Access methods in published studies included visits to households and calls to telephones (land-line or mobile), usually in either case without prior warning (cold-calling). The methods were not always adequately described: in particular, accounts were rarely given of the management of apparently empty households or of unanswered telephone calls. Also used were access by mail or e-mail . Participation levels were invariably low in such studies, such that adequate management of selection bias was virtually impossible. Some studies summoned prospective participants to the interviewer [80, 81], again not always with adequate management of selection bias.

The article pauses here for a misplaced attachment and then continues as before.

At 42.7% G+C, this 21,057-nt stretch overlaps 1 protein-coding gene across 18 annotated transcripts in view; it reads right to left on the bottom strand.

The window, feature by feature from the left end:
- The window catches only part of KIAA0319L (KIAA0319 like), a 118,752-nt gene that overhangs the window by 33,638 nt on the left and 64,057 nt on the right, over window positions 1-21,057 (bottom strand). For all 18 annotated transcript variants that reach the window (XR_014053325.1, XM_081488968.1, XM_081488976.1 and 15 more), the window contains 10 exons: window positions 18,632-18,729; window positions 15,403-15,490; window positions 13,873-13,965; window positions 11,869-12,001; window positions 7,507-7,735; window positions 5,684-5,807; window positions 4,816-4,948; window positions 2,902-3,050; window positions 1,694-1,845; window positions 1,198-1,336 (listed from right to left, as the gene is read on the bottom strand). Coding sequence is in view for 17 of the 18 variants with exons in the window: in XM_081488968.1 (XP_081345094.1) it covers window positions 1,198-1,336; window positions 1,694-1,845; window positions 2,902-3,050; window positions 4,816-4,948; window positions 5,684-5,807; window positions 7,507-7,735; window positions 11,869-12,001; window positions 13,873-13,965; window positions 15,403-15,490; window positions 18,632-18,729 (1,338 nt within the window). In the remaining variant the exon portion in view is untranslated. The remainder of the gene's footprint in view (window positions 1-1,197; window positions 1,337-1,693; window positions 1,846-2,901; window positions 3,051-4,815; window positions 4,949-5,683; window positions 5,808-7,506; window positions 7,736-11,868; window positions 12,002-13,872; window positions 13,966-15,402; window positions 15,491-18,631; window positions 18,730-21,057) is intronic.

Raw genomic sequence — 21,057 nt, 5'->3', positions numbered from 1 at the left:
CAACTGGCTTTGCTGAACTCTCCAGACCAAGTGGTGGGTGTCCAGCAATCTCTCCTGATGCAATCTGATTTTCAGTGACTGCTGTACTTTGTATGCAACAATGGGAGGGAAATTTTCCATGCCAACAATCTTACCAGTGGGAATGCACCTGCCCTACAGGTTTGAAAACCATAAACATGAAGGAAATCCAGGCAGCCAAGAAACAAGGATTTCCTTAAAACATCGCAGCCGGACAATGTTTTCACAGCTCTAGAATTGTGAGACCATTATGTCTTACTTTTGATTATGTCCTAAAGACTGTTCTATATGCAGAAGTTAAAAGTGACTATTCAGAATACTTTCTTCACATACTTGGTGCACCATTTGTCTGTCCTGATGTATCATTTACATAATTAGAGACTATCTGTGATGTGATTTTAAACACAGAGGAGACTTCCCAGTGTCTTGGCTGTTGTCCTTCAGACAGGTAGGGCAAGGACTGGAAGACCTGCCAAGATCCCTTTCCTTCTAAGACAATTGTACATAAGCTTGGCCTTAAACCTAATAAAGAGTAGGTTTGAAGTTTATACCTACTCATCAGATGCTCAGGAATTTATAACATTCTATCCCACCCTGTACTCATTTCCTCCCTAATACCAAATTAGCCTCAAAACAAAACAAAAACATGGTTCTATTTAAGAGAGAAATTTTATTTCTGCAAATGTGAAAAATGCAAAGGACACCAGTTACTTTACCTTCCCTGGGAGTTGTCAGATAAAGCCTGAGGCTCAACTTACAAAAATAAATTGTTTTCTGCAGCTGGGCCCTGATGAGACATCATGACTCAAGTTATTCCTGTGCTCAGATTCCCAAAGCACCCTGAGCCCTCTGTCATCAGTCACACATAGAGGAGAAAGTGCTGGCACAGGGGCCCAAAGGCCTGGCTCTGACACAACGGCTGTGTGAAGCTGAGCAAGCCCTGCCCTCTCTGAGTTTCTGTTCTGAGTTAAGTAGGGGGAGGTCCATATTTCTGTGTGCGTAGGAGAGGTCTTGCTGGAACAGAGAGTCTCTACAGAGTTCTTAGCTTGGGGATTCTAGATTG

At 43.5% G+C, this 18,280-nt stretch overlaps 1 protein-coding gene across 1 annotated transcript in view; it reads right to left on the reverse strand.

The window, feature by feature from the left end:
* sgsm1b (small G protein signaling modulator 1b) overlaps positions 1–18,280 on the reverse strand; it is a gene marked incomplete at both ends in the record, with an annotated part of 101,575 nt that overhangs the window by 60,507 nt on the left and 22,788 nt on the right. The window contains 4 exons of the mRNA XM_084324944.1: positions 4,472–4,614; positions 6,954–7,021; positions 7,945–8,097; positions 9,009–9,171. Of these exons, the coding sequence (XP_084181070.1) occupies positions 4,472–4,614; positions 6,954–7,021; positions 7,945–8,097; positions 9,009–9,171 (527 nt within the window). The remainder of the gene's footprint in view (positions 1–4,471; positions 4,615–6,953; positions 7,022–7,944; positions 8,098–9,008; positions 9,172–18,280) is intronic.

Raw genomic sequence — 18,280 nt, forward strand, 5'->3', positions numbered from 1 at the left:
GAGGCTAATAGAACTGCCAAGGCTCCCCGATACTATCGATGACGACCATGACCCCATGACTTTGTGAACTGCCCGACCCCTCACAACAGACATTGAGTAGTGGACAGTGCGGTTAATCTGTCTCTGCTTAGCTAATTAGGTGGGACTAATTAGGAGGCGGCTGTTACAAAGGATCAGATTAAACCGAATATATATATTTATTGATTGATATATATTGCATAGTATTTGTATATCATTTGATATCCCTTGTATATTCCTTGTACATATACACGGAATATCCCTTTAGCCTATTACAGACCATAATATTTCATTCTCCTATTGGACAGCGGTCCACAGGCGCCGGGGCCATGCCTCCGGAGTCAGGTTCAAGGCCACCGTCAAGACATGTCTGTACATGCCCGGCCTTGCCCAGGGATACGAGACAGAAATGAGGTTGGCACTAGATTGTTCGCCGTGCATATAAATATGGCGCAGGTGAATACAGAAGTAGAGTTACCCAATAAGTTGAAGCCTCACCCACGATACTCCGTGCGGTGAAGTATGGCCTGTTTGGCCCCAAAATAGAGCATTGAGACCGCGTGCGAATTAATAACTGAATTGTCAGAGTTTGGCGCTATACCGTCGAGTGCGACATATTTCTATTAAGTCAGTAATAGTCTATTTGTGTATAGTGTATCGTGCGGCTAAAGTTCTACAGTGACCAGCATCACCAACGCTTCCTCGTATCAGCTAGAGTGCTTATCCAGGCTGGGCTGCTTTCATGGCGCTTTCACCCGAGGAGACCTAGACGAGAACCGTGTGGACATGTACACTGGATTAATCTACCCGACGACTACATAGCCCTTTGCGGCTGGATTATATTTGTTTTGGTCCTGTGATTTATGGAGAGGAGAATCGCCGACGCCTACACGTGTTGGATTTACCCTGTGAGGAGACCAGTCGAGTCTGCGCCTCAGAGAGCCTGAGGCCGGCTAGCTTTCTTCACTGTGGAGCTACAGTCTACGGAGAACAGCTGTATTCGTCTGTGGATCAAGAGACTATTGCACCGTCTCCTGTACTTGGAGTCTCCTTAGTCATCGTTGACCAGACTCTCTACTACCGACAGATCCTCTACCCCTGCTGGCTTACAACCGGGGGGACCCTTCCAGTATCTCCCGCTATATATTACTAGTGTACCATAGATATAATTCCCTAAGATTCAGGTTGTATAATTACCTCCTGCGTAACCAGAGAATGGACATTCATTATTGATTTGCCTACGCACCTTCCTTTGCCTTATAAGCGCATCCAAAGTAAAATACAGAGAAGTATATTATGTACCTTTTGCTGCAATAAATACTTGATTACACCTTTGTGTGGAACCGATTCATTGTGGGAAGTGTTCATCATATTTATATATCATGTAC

The great majority of published studies applied case definitions in some manner according to the criteria of ICHD-II  or the earlier ICHD-I . Not all did so in the same way: “migraine” in some included all of its subtypes (ICHD-II codes 1.1-1.6) but in others only migraine with or without aura (ICHD-II codes 1.1 and 1.2). The terms “migraine” and “tension-type headache” included both episodic and chronic forms of each, or were restricted to the episodic forms, with the chronic forms subsumed within the category of headache occurring on ≥15 days/month (often referred to as “chronic daily headache”). Several studies separately reported the prevalences of migraine and probable migraine [84–88], establishing case definitions implying these were distinct entities. A few studies did not explicitly follow ICHD-II or ICHD-I [78, 89–93]. As to timeframe, most studies reported 1-year prevalences. Some reported lifetime prevalence [26, 32, 37, 44, 49, 50, 54, 58],[64, 69, 70, 80, 81, 94–108] and others reported shorter timeframes [28, 31, 80, 81, 90, 109–112] (e.g., 3 months). A considerable number reported no timeframe [21, 39, 41, 42, 46, 51, 52, 57],[63, 66, 71, 73, 75–79, 92, 93, 108],[113–123].